Go into just about any pub in the world and, sooner or later, the topic of conversation will likely lead to football (sorry ladies but I guess its just a guy thing that you have to put up with). As the beer starts to flow the talk will likely become more and more impassioned. Us men are all experts on the worlds’ most popular game and we all think we know more about the game than anyone else.
We also have our own very strong views on teams and players. We pick a club when we are young and support them forever more, come what may, win or lose (it goes without saying that doesn’t apply to fans of Chelsea and Manchester City as we all know they are simply glory hunters who change allegiances every time a new sugar daddy comes along).
This devotion to our club can cause much tension though, beyond the banter, we can still respect each other as professionals, even if the likes of Dan Raywood and Raj Samani are highly deluded in their support of Spuds.
For my own sins I support a club that could be likened to marmite because you either love them or hate them.
Thats right, I’m a Liverpool FC fan.
And right now we have a bit of a situation going on that I’m sure most of you are well aware of surrounding one Luis Suarez.
This transfer saga has been going on for so long that I am, quit frankly, extremely bored with it all now and wish he would just do one. But, for the owners of the club, it isn’t anywhere near as simple as that. Luis Suarez is an entry on their balance sheet. He is an
ass asset. And, as such, he represents a certain value to the club. This asset needs to be protected so that it can realise its full value when it is liquidated.
So can the owners of Liverpool football club teach your business anything about securing its own assets?
When you run a business any resource you have that offers value can be considered to be an asset. With football, more than other business models, that value can often be hard to determine. Ultimately, a player’s value will be determined by both what the selling club are looking to receive but, also, by what a potential buyer will be willing to pay.
In the case of Luis Suarez it would appear that Liverpool value the player at around £55 million. His suitors currently have different valuations in mind. Real Madrid reportedly think £25 million may be sufficient. Arsenal, however, think £40 million plus a packet of cheese and onion crisps should do the trick.
How did Arsenal come up with this figure? Apparently it is because some joker put a clause into Suarez’ contract that allows him to be notified of any bids in excess of £40m (do you value your corporate data highly enough?). That figure also means he can commence talks with any club matching that figure, even though it is below Liverpool’s asking price.
But how do Arsenal know about that clause? Offering £40 million plus a pound is a very specific bid amount isn’t it? Surely the terms of the contract that Suarez has with Liverpool are confidential? Knowing about this clause puts the potential buyer into a much stronger position than they may otherwise have been in as simply getting to talk to the player could lead to him becoming even more unsettled than he already is.
So can this leak of business critical information teach you anything about protecting critical business intelligence?
Earlier in the summer it was widely reported that Suarez had been talking to journalists back home about how he was being hounded out of the English game by the attitude of the press towards him. If that is true then it signaled his availability to other clubs and, ultimately, reduced his potential value. If it is known that a player is looking to change clubs then, once again, it can have a detrimental effect upon the price that the selling club can ultimately ask for his services.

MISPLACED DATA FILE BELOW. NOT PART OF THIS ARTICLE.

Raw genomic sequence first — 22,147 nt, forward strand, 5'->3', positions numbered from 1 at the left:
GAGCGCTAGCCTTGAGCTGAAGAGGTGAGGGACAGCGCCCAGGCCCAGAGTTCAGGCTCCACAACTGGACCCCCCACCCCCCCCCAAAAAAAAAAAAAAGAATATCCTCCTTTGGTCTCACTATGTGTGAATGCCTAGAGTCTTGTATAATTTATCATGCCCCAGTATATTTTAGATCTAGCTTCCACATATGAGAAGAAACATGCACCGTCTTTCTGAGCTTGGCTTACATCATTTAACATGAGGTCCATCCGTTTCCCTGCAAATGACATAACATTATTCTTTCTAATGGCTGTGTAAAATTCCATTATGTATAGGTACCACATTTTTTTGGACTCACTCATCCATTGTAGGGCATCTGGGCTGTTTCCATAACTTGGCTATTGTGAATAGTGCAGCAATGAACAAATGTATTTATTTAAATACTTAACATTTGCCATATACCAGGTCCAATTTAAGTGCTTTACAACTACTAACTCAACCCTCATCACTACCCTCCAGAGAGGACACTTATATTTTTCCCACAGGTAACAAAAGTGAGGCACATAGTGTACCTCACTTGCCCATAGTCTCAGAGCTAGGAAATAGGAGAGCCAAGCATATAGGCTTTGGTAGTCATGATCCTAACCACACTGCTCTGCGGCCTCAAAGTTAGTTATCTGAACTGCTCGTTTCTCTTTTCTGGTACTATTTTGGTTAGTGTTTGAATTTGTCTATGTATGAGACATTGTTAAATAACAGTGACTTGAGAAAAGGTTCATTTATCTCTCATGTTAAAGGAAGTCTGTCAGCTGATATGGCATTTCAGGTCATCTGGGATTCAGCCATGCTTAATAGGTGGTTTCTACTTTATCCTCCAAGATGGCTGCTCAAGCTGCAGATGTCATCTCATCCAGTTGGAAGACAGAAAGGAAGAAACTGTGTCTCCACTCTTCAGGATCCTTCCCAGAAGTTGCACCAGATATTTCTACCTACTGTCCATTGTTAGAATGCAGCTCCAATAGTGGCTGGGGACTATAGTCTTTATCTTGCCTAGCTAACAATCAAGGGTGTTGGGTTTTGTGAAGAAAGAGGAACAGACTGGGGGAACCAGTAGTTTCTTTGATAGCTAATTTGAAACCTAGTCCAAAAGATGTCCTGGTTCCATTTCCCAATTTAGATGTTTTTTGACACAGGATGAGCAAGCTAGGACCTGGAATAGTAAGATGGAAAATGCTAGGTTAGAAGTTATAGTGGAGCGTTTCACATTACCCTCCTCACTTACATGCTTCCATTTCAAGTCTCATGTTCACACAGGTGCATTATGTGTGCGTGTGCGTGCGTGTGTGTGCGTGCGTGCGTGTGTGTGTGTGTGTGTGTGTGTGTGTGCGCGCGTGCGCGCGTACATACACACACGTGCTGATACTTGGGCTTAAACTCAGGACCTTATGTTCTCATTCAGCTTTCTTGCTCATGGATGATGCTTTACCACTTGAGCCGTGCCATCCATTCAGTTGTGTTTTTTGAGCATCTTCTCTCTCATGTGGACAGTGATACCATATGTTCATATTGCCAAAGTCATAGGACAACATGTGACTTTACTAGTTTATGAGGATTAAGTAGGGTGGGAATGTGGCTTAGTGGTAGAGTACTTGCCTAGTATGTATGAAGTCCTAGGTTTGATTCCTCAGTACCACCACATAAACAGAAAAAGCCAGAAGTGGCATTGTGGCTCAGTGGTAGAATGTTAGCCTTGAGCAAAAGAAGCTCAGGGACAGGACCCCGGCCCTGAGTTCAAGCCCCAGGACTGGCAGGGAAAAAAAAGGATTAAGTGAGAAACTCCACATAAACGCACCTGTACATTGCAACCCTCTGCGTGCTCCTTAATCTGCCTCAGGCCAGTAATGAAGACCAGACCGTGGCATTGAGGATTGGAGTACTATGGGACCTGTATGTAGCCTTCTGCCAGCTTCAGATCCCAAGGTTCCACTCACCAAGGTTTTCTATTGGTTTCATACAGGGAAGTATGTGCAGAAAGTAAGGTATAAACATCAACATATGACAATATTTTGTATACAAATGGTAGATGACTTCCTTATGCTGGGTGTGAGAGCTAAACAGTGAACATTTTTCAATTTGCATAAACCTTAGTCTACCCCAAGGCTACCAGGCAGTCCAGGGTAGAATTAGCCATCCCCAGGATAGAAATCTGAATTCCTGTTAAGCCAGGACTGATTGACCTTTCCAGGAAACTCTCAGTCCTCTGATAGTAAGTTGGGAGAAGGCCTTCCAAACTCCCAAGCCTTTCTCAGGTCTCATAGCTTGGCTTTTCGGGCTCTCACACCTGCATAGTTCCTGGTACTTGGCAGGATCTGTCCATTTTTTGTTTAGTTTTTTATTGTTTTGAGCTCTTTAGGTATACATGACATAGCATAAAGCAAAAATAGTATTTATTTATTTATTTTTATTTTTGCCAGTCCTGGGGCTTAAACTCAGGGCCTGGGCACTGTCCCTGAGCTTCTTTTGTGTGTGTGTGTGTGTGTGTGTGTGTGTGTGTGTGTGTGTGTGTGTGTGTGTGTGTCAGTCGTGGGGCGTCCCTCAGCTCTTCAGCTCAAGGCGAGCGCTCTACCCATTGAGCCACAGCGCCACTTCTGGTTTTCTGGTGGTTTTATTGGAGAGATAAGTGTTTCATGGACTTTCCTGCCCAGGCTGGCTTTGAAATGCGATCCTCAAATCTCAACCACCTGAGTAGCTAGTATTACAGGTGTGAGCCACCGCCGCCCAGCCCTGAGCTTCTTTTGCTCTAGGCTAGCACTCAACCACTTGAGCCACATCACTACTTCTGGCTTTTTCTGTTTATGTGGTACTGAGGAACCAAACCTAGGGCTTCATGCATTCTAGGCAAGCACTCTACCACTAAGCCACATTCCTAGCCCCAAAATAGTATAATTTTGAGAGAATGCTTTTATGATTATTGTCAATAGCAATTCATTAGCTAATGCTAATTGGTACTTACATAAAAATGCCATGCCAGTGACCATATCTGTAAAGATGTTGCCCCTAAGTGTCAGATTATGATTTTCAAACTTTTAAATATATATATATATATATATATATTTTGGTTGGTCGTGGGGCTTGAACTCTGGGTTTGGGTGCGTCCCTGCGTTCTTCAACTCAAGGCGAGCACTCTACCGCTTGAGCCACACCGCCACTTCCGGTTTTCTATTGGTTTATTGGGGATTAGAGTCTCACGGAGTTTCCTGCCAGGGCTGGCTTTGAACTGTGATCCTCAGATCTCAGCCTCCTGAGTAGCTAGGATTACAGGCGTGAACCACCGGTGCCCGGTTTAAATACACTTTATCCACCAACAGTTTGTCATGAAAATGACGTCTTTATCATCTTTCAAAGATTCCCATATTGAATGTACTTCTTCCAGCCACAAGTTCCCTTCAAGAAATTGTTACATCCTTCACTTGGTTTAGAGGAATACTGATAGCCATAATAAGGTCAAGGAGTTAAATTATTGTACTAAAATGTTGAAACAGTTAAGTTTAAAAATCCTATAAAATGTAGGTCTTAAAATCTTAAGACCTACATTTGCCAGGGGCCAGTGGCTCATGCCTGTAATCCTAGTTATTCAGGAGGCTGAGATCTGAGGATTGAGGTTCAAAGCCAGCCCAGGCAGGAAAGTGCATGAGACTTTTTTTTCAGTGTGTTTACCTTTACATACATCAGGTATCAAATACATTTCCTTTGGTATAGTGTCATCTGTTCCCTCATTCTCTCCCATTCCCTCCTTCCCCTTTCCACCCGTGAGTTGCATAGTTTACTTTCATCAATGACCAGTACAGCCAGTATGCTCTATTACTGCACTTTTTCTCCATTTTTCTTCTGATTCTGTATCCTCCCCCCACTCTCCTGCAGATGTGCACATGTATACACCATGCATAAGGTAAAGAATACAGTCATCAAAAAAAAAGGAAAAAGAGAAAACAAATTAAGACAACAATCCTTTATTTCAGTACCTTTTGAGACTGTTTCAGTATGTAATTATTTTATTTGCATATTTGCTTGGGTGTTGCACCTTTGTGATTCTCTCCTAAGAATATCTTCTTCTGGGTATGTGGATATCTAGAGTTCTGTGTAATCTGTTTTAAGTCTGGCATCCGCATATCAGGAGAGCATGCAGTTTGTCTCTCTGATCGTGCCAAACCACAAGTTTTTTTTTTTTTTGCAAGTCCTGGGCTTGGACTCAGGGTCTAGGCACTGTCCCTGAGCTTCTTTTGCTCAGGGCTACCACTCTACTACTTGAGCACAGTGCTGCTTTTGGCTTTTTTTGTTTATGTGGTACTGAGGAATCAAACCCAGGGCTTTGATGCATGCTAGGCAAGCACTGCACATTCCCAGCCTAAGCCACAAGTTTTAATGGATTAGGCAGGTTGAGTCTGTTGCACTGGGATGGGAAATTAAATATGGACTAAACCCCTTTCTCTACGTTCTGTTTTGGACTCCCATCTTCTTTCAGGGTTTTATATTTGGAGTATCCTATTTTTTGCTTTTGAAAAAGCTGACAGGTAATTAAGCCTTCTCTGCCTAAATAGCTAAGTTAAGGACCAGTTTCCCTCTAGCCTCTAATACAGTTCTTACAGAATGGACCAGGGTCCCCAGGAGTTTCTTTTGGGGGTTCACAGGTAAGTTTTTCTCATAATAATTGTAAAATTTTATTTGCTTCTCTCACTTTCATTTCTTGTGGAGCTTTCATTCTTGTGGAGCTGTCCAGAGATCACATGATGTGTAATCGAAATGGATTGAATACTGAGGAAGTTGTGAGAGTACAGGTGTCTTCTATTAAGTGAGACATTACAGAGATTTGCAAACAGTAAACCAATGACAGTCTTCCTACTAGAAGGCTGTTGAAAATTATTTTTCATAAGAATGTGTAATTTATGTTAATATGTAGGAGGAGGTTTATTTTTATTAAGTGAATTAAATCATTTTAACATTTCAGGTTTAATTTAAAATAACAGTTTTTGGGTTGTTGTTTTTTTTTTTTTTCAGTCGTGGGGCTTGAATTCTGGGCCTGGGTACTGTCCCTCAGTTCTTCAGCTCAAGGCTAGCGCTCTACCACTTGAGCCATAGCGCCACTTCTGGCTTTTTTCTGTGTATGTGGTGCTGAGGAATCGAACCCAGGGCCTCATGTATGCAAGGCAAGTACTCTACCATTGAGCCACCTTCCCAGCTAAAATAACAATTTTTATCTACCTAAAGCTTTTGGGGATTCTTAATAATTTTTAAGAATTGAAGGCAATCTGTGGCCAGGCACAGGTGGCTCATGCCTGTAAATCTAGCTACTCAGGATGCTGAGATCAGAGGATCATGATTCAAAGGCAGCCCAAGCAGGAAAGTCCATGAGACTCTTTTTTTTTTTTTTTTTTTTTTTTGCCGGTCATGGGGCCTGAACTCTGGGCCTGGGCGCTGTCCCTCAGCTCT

Could Liverpool Football Club have done more to manage the situation after these alleged conversations took place? The way a company handles a data leak is paramount in determining its long-term effects upon the business.
The way you secure and protect your business assets can have a profound effect upon their value. Kenny Dalglish went well beyond what some believed he should have done when supporting Suarez after the Evra affair and doing so may well have cost him his job.
Since then Suarez has, in my opinion, gone out of his way to lower his own personal value even more through his actions both on and off the pitch. But he is still the property of Liverpool Football Club and the owners still expect to get the maximum amount they can for him upon his sale.
Is he still worth more than the £40,000,001 that Arsenal have offered? Owner John W Henry certainly thinks so.
What do you think they're smoking over there at Emirates?
— John W. Henry (@John_W_Henry) July 24, 2013
But how can Liverpool ensure that they receive the maximum transfer fee possible after what has gone before?
Current manager Brendan Rodgers has got it right here as far as I am concerned. He is carrying on as though Suarez is staying (though we all know he really isn’t). He is telling the press how Suarez is an integral part of the business plan and a valuable asset. A world class one in fact. He won’t sell Luis for a penny less than he is worth. Rodgers knows the value that Luis Suarez represents to the football club and won’t let him go for a penny less.
Do you value your business assets highly enough?
Do you ensure that competitors and other outside parties cannot get hold of business data that could lower the value of your assets?
And do you have a plan in place to deal with the fallout following an incident that could paint your organisation in a bad light and, ultimately, lower its value?
photo: Jimmy Baikovicius